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oscars business

How Oscars week was used to help boost Irish 'screen tourism'

Meetings took place between studios like Marvel and Lucasfilm and Minister Catherine Martin and Tourism Ireland.

LAST UPDATE | 19 Mar 2023

Aoife Barry reports from LA.

BREATH-TAKING SCENERY… and a generous tax credit. Two major things Ireland has when it comes to tempting filmmakers from abroad here to make films.

During the lead-up to the 2023 Oscars, Minister for Tourism, Culture, Arts, Gaeltacht, Sport and Media Catherine Martin TD was among those who visited LA to meet film industry figures. It was an ideal time to be doing the work of meeting bigwigs at studios like Disney, Marvel, Lucasfilm, Searchlight and Netflix. Many eyes were turned Ireland’s way thanks our record 14 Oscar nominations, further proof that we punch above our weight in the film world. 

Ireland stood out among the countries represented at the Oscars because, compared to a film behemoth like the US, Ireland has a tiny film industry, yet since the late 1980s has ended up at the Oscars regularly. Our actors can reach Hollywood-famous level, like Colin Farrell. And this year proved our young actors, like Paul Mescal, can achieve Oscar nomination status just a few years out of acting school. An Cailín Ciúin showed an Irish languagr film can be nominated in the Best International Feature category. Clearly something is in the water over here.

But as well as what’s happening inside our indigenous film industry, one major element that puts Ireland on the filmmaking map is how good the island looks on film. That’s in large part why Minister Martin, Screen Ireland, the IDA, the Department of Foreign Affairs and Tourism Ireland were among those in LA for a week to meet Hollywood studio heads to try and impress on them exactly this.

The trade mission was part of the Government’s St Patrick’s Day programme, and at her meetings, Martin wanted to update key industry partners on the growth and evolution of the film sector in Ireland, as well as discussing new opportunities for collaboration and for production. 

Tourism Ireland was going to be emphasising for industry players how the country had been used for recent films such as Disenchanted (filmed partly in Enniskerry) and Cocaine Bear (where Co Wicklow stood in for Georgia), as well as showing its behind-the-scenes footage of the filming of Banshees of Inisherin.

Ireland on screen

KasIrishFilmFestival / YouTube

Ireland’s unique beauty has been well captured on film over the decades – think of films like David Lean’s 1970 epic Ryan’s Daughter, filmed in Dingle, or Saving Private Ryan, which utilised Curracloe Beach for some scenes.

But it was 2015′s Star Wars: The Force Awakens (directed by JJ Abrams, who last week hosted The Oscar Wilde Awards at his Bad Robot HQ in Santa Monica) which kicked off the most recent phase of putting Ireland on film. It showed that huge studios like Disney (which Lucasfilm is part of) are open to using Ireland as a setting in big-budget franchise movies – and that this will mean a very dedicated and large fanbase that would be interested in visiting the country as a result.

But choosing to film here isn’t uncomplicated. Skellig Michael, the stunning UNESCO heritage site on the Kerry coast, became a location in The Force Awakens called Ahch-To. It reappeared in the follow-up, The Last Jedi, directed by Rian Johnson.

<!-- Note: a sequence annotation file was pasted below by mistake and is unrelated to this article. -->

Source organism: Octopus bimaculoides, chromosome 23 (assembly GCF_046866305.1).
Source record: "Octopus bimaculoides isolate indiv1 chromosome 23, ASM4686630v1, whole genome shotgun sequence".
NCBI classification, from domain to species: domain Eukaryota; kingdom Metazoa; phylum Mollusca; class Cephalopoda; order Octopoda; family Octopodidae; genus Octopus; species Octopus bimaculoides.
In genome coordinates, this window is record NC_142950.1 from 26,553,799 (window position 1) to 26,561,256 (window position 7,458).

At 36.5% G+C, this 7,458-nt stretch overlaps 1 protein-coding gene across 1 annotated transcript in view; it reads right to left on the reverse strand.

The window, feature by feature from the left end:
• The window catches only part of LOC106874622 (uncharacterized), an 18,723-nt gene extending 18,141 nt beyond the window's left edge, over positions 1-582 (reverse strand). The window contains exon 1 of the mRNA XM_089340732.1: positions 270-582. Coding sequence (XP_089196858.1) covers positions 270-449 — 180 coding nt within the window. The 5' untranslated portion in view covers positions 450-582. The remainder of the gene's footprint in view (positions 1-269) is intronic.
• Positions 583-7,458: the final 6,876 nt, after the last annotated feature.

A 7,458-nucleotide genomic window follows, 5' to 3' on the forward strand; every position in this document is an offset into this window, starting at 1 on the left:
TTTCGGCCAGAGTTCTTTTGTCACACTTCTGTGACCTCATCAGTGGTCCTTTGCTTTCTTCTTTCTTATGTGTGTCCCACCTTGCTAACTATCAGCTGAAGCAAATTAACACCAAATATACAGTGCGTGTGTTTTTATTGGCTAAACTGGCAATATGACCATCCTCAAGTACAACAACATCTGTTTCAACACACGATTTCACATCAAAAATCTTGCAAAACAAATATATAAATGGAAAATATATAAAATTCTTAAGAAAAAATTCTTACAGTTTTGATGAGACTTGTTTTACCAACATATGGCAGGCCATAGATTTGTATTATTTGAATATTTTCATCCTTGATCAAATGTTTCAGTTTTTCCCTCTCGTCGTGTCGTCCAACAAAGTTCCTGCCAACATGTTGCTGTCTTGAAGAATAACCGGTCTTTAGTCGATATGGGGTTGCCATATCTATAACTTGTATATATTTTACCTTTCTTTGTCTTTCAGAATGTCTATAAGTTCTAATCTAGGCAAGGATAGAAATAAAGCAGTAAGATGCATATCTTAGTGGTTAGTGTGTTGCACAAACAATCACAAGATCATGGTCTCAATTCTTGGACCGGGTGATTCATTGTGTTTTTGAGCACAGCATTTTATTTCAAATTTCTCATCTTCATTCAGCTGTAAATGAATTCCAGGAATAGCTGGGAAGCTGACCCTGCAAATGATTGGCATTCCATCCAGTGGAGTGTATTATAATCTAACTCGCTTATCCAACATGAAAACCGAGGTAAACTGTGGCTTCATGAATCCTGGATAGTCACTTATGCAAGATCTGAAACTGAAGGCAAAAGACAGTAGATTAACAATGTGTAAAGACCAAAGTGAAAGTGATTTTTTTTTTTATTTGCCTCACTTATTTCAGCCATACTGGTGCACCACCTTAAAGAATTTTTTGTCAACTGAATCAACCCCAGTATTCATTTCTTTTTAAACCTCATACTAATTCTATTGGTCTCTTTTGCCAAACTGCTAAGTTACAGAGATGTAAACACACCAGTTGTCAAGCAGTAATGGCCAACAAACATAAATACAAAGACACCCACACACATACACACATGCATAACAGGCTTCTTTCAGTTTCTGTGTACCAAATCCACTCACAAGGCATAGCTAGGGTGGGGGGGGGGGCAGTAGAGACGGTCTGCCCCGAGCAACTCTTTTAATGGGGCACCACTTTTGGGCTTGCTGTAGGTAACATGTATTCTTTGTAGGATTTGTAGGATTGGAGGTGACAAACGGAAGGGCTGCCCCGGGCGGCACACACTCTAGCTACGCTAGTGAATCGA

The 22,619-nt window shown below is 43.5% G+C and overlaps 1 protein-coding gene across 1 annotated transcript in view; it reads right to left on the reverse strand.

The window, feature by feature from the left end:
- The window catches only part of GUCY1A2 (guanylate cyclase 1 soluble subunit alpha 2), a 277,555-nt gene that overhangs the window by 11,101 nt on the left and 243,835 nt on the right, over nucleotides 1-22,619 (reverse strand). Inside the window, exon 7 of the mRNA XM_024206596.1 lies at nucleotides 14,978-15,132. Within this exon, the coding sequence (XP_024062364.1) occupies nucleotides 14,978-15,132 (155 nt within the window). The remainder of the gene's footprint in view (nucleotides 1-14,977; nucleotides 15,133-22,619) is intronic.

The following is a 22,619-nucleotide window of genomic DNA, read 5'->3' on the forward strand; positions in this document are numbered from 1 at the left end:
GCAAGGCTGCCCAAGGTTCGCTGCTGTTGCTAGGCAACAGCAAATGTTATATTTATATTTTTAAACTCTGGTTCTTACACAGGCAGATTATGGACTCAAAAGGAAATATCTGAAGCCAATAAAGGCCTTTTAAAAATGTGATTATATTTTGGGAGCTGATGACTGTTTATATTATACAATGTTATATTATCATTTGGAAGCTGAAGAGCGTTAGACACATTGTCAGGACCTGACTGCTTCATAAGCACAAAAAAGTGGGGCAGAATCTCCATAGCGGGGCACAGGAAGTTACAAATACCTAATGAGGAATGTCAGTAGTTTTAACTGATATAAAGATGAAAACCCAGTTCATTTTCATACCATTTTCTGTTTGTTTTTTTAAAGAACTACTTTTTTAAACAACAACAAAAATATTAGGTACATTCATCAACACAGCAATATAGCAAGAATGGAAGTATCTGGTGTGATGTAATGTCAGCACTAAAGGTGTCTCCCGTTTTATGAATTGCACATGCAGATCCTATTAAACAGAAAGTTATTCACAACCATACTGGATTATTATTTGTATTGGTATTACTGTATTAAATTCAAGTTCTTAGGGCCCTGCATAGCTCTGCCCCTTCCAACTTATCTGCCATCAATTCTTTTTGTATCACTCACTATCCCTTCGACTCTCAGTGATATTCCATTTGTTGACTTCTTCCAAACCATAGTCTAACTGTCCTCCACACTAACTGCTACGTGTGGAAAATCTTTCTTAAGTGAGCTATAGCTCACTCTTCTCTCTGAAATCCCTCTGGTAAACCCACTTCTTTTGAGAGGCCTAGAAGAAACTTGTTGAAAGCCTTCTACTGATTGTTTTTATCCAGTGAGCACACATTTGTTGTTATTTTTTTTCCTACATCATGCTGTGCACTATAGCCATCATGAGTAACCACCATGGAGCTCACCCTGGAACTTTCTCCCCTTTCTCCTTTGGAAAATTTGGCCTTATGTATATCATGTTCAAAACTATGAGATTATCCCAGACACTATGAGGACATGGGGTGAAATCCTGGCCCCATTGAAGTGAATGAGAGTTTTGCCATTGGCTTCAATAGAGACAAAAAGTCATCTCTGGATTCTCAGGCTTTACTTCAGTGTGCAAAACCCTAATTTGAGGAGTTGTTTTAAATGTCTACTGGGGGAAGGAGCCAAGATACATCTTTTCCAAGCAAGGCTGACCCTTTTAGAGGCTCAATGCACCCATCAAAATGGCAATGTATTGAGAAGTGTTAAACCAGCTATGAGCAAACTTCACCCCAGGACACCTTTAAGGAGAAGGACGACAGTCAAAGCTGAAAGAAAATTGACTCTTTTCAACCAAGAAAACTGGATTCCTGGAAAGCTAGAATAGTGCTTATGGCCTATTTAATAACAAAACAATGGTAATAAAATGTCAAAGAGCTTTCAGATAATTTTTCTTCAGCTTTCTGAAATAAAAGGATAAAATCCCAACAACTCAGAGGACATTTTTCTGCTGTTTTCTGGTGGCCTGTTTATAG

Not everyone was happy about what this would mean: An Taisce was concerned about the impact on the monastic site on Skellig Michael, for example. A filming crew arriving on such a precious and arguably fragile site was a massive consideration. 

Indeed, when permission was granted for shooting to go ahead by the then-Minister for Arts, Heritage and the Gaeltacht, Heather Humphreys, it was with strict considerations for environmental and ecological preservation.

On screen, Skellig Michael looked stunning. And as Star Wars fans are nothing if not dedicated to the franchise, this decision meant that what’s called ‘screen tourism’ to the Wild Atlantic Way could only increase as a result.

As the Irish News reported:

“Vincent Kidd, proprietor of the Royal Hotel on Valentia Island, said it had brought areas like Valentia, Portmagee, Dingle and Donegal to an ‘audience of billions’ that no marketing campaign could ever hope to achieve.”

Discover Ireland / YouTube

Screen tourism is particularly important in helping build back up Ireland’s tourism industry post-pandemic. 2019 was the country’s best year ever for Irish tourism, Martin pointed out during the Oscars week – over 11 million international people visited the island of Ireland. The United States is one of Ireland’s top markets. That same year, 10% of all American visitors who came to Europe came to Ireland, around 1.7 million people in total. 

During a speech on Oscars week to help launch a screening of the Ireland IMAX film by Tourism Ireland in LA, Minister Martin pointed out that the body will be leveraging screen tourism “extensively” throughout 2023, “capitalising on the positive exposure” of films like An Cailín Ciúin (which was set in Co Waterford but filmed in Co Meath) and Banshees of Inisherin (filmed on Achill Island and Inis Mór. both along the Wild Atlantic Way). 

During Minister Martin’s trip, she met with leading US studios and production companies, including Sony and Disney, which includes representatives from Marvel, Searchlight and Lucasfilm. She said at the time that the trade mission “aims to build on the recent critical success for the Irish screen industry and the recognition of Irish talent on the world’s stage”.